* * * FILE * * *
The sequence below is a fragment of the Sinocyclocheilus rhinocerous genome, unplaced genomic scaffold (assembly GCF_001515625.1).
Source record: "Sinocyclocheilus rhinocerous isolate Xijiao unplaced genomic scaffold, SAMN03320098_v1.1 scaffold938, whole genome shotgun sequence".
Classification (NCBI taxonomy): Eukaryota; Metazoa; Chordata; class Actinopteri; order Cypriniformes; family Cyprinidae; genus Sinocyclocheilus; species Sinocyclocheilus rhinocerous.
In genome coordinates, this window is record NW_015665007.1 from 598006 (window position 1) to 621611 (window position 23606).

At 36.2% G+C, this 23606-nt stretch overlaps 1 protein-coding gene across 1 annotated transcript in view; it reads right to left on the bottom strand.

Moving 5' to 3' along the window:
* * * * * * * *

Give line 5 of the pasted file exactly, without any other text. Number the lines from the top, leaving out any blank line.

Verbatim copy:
At 36.2% G+C, this 23606-nt stretch overlaps 1 protein-coding gene across 1 annotated transcript in view; it reads right to left on the bottom strand.